Clients Come and Clients Go.
In the twenty-plus years I spent in Honolulu running an advertising agency, we were blessed with some wonderful clients. The good ones knew how hard we were working for them, so they listened to what we were saying, and usually accepted our recommendations.
Difficult clients think nothing of wasting your time, then complaining about having to pay for it. One such client objected to being charged for copy revisions. “If I have to pay for copy revisions, what’s your incentive to get it right the first time?”
Ah, but on one memorable occasion, we—that is, my partner and I—made up our minds to fire a large, but very difficult client.
It was a large art gallery located right in the middle of Waikiki, catering almost exclusively to tourists. Their marketing person was disorganized and very demanding—always wanting things done at the last minute, fussing over simple advertising copy, and always complaining about our bill when, in fact, it was all her dithering and demands for rewrites that ran up the costs. They weren’t even nice people.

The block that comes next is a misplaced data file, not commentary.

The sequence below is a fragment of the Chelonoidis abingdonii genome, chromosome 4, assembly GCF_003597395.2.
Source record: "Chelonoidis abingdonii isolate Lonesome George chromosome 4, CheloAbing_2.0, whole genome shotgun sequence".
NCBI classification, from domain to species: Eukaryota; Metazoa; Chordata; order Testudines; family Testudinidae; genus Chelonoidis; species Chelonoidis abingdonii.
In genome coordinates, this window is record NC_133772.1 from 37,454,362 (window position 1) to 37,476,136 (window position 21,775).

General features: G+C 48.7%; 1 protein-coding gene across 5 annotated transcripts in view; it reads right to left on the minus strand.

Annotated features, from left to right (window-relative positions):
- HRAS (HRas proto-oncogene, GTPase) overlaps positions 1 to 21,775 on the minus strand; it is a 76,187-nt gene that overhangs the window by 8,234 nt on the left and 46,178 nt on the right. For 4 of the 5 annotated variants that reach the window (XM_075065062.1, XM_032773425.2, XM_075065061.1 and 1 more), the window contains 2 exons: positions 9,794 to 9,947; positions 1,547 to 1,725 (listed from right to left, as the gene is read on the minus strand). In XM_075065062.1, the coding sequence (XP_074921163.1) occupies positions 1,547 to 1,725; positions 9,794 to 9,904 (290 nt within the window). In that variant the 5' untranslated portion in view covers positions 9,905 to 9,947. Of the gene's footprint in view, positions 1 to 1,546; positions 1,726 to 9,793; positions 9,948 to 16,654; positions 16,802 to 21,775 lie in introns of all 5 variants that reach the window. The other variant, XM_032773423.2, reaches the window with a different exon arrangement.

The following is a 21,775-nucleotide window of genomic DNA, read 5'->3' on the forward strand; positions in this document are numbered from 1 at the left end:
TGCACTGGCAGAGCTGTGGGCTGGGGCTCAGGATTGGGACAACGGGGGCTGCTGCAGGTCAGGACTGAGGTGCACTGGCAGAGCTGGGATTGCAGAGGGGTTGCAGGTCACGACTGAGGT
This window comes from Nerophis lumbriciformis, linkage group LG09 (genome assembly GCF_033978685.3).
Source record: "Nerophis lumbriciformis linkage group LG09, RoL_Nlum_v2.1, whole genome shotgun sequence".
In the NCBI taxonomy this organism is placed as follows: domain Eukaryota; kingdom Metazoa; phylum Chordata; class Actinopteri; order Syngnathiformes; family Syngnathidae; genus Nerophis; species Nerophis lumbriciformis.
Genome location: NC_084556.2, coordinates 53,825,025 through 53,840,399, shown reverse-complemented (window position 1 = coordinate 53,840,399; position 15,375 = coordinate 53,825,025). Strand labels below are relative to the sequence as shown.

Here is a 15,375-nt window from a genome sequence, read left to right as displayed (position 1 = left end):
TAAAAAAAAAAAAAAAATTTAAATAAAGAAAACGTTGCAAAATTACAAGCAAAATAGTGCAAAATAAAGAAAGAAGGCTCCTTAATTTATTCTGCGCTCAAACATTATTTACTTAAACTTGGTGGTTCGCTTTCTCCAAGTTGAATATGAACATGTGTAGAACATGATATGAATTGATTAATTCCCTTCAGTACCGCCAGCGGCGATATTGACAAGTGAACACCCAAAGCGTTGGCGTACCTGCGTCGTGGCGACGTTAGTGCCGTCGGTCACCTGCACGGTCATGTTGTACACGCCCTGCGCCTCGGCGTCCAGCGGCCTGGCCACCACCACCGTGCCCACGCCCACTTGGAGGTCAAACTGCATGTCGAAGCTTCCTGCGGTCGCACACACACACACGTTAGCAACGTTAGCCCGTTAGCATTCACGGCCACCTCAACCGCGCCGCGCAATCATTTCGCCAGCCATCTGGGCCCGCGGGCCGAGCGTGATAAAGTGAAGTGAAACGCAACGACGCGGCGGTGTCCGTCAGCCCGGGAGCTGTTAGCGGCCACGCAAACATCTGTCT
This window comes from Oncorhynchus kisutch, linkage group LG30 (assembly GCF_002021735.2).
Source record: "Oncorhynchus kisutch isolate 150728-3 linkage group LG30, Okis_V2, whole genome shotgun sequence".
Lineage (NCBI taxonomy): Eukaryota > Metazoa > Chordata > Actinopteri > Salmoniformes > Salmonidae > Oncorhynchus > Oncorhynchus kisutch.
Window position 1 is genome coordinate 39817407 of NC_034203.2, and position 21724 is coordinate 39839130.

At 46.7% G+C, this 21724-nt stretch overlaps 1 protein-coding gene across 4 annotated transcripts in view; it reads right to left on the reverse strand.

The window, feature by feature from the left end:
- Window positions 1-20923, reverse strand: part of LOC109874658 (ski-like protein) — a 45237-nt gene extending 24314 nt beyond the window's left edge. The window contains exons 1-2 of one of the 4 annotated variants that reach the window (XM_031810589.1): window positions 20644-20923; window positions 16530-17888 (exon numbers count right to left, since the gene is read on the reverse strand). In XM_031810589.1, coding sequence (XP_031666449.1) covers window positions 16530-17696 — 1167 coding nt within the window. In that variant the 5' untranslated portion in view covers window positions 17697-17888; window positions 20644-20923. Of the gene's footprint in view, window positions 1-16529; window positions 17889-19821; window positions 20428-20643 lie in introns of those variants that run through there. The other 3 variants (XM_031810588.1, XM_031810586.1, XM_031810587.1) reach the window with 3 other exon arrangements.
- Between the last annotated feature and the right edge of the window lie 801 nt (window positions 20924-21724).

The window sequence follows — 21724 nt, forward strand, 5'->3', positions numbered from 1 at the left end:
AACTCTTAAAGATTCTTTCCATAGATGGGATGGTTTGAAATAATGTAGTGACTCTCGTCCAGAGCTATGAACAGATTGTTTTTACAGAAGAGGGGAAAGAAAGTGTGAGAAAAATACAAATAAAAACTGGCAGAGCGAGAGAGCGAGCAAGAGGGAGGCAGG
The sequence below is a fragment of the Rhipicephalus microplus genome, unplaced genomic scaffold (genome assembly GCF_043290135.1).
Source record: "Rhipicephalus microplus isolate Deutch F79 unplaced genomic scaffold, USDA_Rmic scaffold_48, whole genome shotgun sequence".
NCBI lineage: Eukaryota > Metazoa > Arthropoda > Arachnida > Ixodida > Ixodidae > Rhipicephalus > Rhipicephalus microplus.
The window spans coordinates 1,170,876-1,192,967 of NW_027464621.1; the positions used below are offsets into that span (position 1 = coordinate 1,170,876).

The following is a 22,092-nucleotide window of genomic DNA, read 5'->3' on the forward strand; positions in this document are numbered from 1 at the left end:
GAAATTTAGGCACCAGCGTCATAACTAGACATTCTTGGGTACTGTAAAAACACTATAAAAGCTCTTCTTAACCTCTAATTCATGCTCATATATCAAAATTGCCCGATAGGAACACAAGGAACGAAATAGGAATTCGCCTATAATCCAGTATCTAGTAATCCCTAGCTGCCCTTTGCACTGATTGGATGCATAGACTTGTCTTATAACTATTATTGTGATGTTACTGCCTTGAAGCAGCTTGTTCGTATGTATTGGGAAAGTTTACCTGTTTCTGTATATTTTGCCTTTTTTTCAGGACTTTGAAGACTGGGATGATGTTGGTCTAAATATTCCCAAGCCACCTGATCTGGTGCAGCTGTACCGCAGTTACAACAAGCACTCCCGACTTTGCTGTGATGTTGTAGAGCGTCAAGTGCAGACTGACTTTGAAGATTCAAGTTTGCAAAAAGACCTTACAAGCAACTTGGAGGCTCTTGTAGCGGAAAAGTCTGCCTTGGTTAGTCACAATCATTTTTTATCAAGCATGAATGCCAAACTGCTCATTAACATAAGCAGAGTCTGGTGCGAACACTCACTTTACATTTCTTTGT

We finally agreed that they were just too much trouble … and we fired them. It caused a stir around town because agencies don’t fire clients; clients fire agencies!
About two years later, the scandal broke. It seems the gallery had been promoting and selling “original prints” by the famous Spanish artist Salvador Dali. One minor problem: the prints weren’t really originals, which means they had been selling near-worthless fakes for absurdly high prices. Eventually, the two top guys in the gallery were arrested, found guilty, and went to jail.
I guess you could say, when it came to firing a client, we picked the right one.